• From Mississippi State UniversityComputer Science is the study of principles, applications, and technologies of computing and computers. It involves the study of data and data structures and the algorithms to process these structures; of principles of computer architecture-both hardware and software; of problem-solving and design methodologies; of computer-related topics such as numerical analysis, operations research, and artificial intelligence; and of language design, structure, and translation technique. Computer Science provides a foundation of knowledge for students with career objectives in a wide range of computing and computer-related professions.
  • From http://www2.cs.unb.ca/ Problem solving.The study of efficient and effective software development techniques.Team work and communication skills.An interest in applying technology to problems in a wide variety of disciplines. 
  • From the University of Missouri – Rolla http://www.cs.umr.edu/csdept/career/what_is_cs.htmlComputer Science is concerned with information in much the same sense that physics is concerned with energy; it is devoted to the representation, storage, manipulation and presentation of information.Computer Science is concerned with “the study of symbol-manipulating machines, with communication between man and machine and with the application of these machines”.Major areas of Computer Science include:1. Operating Systems–concerned with the development and structure of complex programs which facilitate man-machine communications.

    2. Computational Science–the analysis of numerical methods for solving mathematical problems with a computer.

    3. Programming Languages–the study of the design and properties of languages by which humans communicate with computers.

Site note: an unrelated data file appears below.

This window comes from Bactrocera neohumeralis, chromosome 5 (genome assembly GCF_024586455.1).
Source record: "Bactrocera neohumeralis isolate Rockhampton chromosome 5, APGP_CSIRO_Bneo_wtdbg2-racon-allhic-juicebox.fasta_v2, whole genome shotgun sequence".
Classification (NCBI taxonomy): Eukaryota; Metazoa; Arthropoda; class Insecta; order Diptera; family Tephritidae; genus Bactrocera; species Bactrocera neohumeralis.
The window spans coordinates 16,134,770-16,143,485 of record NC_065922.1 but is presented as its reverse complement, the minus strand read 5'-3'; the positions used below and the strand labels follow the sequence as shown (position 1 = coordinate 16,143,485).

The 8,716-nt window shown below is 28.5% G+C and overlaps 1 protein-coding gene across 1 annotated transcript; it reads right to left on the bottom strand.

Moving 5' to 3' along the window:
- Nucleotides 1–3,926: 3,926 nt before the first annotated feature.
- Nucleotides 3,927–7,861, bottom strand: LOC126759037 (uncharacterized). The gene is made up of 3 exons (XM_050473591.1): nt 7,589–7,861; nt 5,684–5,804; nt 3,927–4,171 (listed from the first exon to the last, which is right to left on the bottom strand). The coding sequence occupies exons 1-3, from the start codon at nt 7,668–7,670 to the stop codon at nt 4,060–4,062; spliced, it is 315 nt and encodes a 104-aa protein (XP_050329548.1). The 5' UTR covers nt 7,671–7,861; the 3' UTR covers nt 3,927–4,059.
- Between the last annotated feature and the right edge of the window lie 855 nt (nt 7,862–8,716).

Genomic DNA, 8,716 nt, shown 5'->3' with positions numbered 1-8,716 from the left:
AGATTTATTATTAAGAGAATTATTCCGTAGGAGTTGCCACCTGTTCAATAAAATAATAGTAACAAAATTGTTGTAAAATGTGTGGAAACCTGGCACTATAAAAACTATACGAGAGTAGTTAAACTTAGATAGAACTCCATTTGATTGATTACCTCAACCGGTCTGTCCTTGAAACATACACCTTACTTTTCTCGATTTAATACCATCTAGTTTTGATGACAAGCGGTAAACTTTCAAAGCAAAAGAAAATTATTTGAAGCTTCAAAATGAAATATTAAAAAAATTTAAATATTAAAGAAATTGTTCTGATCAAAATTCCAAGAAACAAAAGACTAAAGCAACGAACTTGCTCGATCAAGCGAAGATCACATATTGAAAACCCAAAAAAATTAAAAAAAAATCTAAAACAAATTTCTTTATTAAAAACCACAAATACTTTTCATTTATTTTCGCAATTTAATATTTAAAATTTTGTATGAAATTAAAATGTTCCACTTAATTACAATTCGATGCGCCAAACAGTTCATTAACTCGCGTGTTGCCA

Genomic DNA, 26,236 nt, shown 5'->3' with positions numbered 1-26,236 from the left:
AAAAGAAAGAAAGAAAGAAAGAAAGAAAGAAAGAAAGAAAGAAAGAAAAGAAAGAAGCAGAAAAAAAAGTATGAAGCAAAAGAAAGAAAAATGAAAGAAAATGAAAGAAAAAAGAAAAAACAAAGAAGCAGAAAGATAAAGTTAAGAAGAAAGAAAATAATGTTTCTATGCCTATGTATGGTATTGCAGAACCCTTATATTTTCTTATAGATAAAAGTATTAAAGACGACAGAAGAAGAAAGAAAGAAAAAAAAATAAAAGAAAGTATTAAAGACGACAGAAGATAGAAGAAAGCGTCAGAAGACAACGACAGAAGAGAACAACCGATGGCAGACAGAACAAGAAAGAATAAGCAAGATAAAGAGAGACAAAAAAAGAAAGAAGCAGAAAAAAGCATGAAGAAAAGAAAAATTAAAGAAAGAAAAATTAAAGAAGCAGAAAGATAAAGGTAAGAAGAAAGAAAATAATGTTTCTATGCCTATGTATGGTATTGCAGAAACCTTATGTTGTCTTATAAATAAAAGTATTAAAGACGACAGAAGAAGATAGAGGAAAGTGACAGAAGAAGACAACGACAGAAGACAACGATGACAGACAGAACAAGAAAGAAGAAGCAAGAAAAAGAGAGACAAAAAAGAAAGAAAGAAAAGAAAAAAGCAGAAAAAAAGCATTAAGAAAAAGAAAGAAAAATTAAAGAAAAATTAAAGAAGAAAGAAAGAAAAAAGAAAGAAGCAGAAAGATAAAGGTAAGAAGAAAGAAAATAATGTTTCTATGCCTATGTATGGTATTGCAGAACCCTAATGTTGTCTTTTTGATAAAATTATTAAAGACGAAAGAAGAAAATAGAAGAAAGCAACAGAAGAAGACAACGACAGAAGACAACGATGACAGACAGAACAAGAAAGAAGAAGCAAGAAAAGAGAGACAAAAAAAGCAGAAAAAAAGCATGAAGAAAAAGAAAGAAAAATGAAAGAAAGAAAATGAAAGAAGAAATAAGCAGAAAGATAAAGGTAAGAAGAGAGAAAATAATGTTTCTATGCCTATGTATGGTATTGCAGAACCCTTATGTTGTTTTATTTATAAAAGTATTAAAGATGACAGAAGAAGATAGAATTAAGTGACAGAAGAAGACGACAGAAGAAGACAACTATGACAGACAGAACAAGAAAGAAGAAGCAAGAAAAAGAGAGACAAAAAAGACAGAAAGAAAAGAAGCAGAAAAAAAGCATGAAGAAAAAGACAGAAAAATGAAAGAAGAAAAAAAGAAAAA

4. Architecture–the study and use of mathematical logic to design electronic circuits.

    5. Intelligent Systems–concerned with means by which computers may perform tasks which might be characterized as “intelligent” if performed by humans.

    6. Automata Theory–an abstract study of computers and their capabilities.

    7. Information Storage and Retrieval–the study of methods for storing a vast amount of data in a computer and methods for searching and retrieving this data.

    8. Software Engineering–the study of tools and techniques for software design, development, testing and maintenance.

     

  • Another way to view any science is to look at the methods used within that science. In some sense these methods are similar in many (most?) sciences, but they can take on different characteristics in each discipline. Four important methods used in the study of computer science are:
    • invention — formulation of new algorithmic and new architectural paradigms
    • design — software engineering uses design principles to build complex systems to solve computational problems
    • analysis — certainly a major focus within computer science is the analysis and evaluation of software, algorithms and architecture.
    • experimentation — use of experiments to reveal computing principles is an important method of scientific investigation within computer science.